My time in Sweden was brief, but memorable. And there were photos, of course.
If you’ve read the Girl With the Dragon Tattoo, you’ll probably remember that there are several mentions of Lisbeth Salander’s meal of choice, Billy’s Pan Pizza.
You might have assumed that Stieg Larsson just made it up for the book, but nope — it’s a real thing. So of course I ate one.
I’m not gonna lie: I was fully expecting to hate it. I’m not a fan of frozen pizza in general, and the last time I ate a square piece of pizza from a freezer, it was literally the worst pizza of my life.
Well maybe it was the rock-bottom expectations, but I actually thought this was okay. I mean, it is what it is: cheap cheese, tiny little pieces of some kind of mystery meat, sauce that tastes like it’s made almost entirely from tomato paste and a lot of sugar, doughy crust…
But it wasn’t horrible. It’s one of those things where you know it’s not very good, but there’s something about it that compels you to keep eating.
I’m glad I’m only here for a few days, because this city will straight-up bankrupt me. Everything is so expensive here, it’s nuts. Most things seem to cost two or three times more than you’d think they would.
Want to ride the subway? That’ll cost $6.50 Canadian. For one ticket. A candy bar will run you two or three bucks. A regular movie ticket (i.e. not 3D or IMAX)? Twenty dollars.
They have an Abba museum here, and I thought, hey, that might be fun. I’m not a huge Abba fan, but why not?
I’ll tell you why not: a ticket costs 40 dollars.
They take credit cards here more than anywhere else I’ve been in Europe. In fact, I went to a couple of places that were credit/debit only — no cash. And I can see why! If they paid cash for everything, they’d have to carry around fat stacks of bills like an extra in a rap video.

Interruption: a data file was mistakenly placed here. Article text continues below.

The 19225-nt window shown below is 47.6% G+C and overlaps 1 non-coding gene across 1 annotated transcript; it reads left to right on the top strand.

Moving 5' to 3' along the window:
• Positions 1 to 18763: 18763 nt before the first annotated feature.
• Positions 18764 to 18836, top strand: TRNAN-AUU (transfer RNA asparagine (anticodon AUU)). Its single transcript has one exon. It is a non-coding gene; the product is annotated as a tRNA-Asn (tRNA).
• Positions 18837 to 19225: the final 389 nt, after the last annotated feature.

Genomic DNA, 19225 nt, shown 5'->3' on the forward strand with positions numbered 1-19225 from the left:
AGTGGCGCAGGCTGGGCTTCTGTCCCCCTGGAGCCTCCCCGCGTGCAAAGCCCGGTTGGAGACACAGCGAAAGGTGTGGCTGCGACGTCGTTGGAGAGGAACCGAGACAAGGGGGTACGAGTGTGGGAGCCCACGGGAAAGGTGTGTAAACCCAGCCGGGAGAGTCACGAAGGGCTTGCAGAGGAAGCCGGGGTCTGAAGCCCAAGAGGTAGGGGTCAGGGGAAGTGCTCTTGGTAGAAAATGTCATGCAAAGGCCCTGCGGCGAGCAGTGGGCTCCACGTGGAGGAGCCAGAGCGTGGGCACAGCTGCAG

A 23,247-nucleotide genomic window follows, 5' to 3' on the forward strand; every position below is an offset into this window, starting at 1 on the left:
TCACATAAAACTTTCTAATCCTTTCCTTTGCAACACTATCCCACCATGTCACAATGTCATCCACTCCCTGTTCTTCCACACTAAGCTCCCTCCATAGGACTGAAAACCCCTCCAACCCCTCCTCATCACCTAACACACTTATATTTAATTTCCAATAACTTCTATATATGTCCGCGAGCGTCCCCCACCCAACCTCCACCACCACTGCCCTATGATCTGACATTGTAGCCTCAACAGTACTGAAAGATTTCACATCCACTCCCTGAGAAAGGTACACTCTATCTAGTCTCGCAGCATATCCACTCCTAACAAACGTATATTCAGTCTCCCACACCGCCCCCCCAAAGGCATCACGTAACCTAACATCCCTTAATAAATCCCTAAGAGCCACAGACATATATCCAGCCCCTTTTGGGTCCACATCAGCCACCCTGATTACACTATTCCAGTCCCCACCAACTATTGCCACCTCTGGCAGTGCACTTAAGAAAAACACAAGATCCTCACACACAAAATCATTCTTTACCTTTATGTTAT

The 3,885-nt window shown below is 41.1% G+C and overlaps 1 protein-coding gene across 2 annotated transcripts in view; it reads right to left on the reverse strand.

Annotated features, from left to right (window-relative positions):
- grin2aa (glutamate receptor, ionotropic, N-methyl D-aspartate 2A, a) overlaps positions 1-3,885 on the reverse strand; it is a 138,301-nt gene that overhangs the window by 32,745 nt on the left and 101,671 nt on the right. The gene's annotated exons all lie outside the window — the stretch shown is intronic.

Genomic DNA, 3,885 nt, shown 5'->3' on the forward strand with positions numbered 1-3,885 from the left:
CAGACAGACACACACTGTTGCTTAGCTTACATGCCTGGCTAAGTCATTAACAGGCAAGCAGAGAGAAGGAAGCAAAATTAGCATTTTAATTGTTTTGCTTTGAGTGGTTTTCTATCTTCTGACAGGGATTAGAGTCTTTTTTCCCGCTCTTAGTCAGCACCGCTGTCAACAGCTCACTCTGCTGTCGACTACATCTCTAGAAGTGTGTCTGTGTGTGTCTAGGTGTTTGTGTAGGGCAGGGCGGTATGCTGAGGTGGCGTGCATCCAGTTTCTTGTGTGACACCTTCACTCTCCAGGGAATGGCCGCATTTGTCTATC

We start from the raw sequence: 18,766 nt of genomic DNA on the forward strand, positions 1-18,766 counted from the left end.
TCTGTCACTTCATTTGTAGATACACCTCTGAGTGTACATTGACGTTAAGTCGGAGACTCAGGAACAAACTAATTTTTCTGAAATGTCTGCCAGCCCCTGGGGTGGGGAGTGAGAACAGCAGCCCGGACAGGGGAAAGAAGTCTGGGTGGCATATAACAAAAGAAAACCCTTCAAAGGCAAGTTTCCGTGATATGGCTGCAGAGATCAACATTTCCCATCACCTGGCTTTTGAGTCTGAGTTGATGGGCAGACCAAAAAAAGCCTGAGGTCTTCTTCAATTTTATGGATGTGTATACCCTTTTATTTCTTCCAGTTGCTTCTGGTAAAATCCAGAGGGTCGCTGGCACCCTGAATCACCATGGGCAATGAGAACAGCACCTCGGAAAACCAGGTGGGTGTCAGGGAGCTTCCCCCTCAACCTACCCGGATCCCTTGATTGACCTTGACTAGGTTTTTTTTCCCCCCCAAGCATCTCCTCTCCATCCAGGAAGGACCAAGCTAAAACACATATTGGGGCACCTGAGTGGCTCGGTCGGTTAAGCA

Is everyone a millionaire here??
They have something called the McBean on the menu in McDonald’s in Sweden, and I think it’s the first veggie burger I’ve seen at a McDonald’s so far.
It’s not bad! It’s topped with lettuce, tomato, and mayo, and the patty is nice and crispy on the outside. It’s also surprisingly creamy on the inside, which is a bit bizarre at first — but it grows on you. The burger itself almost has the consistency of a bean dip; it’s mostly a creamy bean paste, with a few whole beans interspersed throughout. This seems like it should be off-putting, but the creamy/crispy contrast actually worked reasonably well.
I also got the Chili Cheese Tops, which were triangular fried nuggets stuffed with cheese and jalapeno peppers. The cheese was a little bit gluey, but these otherwise weren’t bad. They were slightly spicy, creamy, and crispy. I mean, it’s basically fried cheese, and it’s hard to go wrong with that.
If there’s one thing Ikea is known for (aside from vaguely flimsy but very affordable furniture), it’s the Swedish meatballs. They’re cheap, satisfying, and pretty tasty.
I’m in Sweden now, so obviously meatballs were very high on my to-do list.
I went to a restaurant called Meatballs for the People, which is acclaimed for their classic take on this dish.
And yeah, if you’ve been to Ikea, everything here is going to seem very familiar: the gravy-topped meatballs, the mashed potato, and of course, the lingonberry sauce (the only thing here that you won’t find at Ikea is the addition of thinly-sliced pickles).
The thing that really surprised me is how close Ikea gets it. All of the flavours were very, very familiar.
The meatballs themselves, however, were clearly superior here — no contest. It’s really not even a fair comparison; the meatballs at Ikea are from a freezer and taste like it. The ones here are moist, meaty, and just a little bit crispy on the outside. They’re great.
The princess cake — which consists of sponge cake layered with raspberry jam and cream, which is topped with marzipan — is clearly the best dessert at Ikea. Here in Stockholm, the most popular version is served at a bakery called Vete-Katten.
Again, I was struck by how close Ikea gets it. There was no contest, though — the version here was so much better. It was just so light and creamy and perfect. And like a lot of desserts here versus the ones back home, the sweetness was much more subtle. The cream wasn’t sweetened at all, which tempers the sweetness from the jam and the cake and the marzipan. It was so good.